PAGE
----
The Plough and the Stars review: Sean O'Casey's play about the Easter Rising still packs a punch ★★★★
90 years after it sparked protests, the National Theatre's centenary production is hilarious and heartrending by turns
It's a hundred years since the Easter Rising and ninety since Sean O'Casey's play about it provoked an organised riot. The protestors were republican women who thought it mocked the rebellion. During that first production at Dublin's Abbey Theatre in 1926, an audience member punched two of the actresses and gunmen made a kidnap attempt.
Nine decades on, The Plough and the Stars has stood the test of time and O'Casey is hailed as one of Ireland's finest playwrights. Watching it in 2016, it doesn't come across as anti-nationalist: although he clearly abhorred the violence that patriotism fuelled, there's sympathy for the rebels. Most of all, he was concerned with the impoverished Dubliners whose bleak lives were blown apart by history.
We see the Easter Rising through their eyes. Like his first two plays, almost all the action takes place in a shabby tenement inhabited by a colourful cast of characters. Captain Brennan is a chicken butcher by day and a trussed-up Irish Citizen Army soldier by night. The Young Covey believes socialism not nationalism is the answer.
Fluther the carpenter is more interested in drink than politics, while Mrs Grogan is too busy gossiping and looking after her baby and consumptive daughter. Bessie Burgess's son is fighting for the British in the First World War and newlywed Nora Clitheroe doesn't want her husband Jack to be an officer in the Irish Citizen Army. (Invest in a programme if your knowledge of the various nationalist miltias is patchy.)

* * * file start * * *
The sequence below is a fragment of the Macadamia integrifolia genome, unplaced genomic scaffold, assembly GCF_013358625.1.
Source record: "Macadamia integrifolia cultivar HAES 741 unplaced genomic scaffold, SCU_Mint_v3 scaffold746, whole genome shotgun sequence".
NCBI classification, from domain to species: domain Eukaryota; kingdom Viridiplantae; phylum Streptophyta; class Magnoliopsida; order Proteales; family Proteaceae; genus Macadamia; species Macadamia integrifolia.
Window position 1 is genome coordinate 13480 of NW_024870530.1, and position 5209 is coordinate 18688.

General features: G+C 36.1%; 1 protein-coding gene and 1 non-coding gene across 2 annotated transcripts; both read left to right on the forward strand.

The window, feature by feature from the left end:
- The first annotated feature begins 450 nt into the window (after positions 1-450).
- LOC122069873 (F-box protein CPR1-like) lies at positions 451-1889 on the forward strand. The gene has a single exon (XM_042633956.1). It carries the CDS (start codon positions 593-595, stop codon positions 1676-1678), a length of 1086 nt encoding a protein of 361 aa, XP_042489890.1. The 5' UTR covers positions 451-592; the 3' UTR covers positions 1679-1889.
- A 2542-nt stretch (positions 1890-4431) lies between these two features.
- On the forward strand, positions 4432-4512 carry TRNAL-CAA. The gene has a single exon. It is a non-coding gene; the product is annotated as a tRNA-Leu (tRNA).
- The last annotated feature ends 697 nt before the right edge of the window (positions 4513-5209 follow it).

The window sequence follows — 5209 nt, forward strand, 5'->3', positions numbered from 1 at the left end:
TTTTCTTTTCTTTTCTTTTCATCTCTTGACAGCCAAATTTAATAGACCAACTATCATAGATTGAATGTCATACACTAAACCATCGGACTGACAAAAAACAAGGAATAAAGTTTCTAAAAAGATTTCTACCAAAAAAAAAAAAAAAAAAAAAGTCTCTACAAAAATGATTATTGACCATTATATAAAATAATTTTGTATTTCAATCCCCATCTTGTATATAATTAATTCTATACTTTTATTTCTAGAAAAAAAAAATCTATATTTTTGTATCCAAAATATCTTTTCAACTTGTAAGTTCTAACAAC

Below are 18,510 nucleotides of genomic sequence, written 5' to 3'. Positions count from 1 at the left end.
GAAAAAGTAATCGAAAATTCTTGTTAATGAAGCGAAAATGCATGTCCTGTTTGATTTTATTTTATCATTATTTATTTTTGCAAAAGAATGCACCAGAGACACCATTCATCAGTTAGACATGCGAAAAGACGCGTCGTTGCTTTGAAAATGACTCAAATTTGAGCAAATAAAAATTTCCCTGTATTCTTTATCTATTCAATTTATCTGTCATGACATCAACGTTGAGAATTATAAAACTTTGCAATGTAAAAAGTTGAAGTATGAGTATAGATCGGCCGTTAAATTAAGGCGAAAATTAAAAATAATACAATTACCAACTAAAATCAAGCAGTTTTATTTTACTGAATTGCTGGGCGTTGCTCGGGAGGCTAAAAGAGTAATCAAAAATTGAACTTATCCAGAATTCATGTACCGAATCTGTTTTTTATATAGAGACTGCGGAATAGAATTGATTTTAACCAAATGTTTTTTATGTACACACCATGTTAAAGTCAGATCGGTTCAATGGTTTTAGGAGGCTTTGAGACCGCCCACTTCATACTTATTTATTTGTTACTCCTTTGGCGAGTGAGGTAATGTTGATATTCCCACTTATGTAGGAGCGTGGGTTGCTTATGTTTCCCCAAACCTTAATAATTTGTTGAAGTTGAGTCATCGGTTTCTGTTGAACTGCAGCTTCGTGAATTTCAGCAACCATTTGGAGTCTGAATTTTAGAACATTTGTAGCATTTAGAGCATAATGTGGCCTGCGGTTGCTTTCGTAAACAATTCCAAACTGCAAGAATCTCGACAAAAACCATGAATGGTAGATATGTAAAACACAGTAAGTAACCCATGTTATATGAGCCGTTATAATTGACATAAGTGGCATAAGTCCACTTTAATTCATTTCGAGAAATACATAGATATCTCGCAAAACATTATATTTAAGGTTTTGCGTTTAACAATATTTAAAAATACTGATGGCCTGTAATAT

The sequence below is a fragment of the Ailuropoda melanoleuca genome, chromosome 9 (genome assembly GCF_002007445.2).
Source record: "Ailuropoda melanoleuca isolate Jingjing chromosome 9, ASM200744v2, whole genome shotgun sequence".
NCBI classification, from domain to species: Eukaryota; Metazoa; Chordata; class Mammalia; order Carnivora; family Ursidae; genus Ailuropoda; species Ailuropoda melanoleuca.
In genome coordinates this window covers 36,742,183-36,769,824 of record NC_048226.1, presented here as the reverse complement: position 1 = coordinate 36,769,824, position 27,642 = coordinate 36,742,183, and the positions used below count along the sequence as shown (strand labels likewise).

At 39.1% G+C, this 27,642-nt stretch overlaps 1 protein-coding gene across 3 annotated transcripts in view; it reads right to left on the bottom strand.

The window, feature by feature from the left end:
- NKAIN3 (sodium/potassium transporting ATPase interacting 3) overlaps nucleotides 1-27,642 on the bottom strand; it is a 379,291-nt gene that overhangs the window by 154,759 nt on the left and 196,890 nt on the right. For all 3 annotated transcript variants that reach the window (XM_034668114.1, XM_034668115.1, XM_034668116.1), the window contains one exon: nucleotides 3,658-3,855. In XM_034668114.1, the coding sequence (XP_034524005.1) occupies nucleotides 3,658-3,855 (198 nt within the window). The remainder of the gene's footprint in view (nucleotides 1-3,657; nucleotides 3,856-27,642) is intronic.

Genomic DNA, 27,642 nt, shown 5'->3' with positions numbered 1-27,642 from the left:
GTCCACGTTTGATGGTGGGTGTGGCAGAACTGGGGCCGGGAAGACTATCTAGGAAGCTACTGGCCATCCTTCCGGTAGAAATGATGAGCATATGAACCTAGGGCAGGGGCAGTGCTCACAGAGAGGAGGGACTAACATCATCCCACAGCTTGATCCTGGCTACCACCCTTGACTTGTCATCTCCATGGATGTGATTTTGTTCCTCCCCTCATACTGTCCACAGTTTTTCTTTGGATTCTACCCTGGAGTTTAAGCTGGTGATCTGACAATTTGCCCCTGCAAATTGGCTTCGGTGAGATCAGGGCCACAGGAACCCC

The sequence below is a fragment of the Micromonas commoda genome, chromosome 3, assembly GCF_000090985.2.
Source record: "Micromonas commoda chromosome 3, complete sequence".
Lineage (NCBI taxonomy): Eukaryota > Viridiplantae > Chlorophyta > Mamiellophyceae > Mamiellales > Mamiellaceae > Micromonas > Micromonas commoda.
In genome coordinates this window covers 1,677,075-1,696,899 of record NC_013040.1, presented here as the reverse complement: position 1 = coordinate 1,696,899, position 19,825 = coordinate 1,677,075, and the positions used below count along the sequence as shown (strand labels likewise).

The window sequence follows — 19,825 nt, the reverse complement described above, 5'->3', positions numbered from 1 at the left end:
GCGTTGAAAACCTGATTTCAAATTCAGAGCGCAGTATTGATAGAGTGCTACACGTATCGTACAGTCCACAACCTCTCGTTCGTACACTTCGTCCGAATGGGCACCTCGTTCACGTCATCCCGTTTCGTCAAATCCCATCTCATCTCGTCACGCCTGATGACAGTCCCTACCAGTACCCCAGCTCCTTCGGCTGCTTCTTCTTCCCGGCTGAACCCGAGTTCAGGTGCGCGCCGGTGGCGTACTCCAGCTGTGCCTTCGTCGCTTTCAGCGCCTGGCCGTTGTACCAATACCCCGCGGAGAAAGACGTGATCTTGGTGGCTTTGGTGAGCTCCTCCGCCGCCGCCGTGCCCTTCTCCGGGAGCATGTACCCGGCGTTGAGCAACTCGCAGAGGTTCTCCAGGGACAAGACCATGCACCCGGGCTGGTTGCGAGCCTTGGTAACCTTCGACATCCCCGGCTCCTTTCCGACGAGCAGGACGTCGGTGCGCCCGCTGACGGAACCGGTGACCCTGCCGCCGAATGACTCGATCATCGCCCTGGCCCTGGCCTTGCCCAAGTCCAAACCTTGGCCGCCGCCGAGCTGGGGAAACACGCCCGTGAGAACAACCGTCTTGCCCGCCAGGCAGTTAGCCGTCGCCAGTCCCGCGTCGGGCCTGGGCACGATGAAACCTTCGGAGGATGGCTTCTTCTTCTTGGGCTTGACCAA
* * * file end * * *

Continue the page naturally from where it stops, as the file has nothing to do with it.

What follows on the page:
Fionn Walton as Jack Clitheroe and Judith Roddy as Nora Clitheroe
The first half takes place in November 1915. Out on the streets, the nationalists are stoking the fires of patriotism. Inside the tenement, O'Casey's anti-heroes live in each others' pockets and are quick to quarrel and even quicker to brawl. It's always a surprise how funny his plays are – and the directors have made the most by milking the more slapstick sequences.
The second half takes place in Easter Week 1916 and is much more harrowing, although not without its lighter moments – such as when Mrs Grogan and Bessie Burgess put aside their differences to go looting.
There's no heroism in these parts. When Jack flings aside a heavily pregnant Nora and returns to his commandant duties, her despair is heartrending. In the next act, she's demented with grief and her madness is as eloquent as Lady Macbeth or Ophelia's in the hands of Judith Roddy, who's utterly mesmerising.
It's not the only moment that feels almost Shakespearean. O'Casey's characters are gloriously garrulous, painting vivid scenes in their broad accents, each with their own endearing quirks of speech. (It'll be a long while before I hear the word "derogatory" without thinking of Fluther). Then there's their penchant for breaking into poignant song.
Above all, O'Casey's potent blend of comedy and tragedy really packs a punch.
The Plough and the Stars is at the National's Lyttelton Theatre until 22 October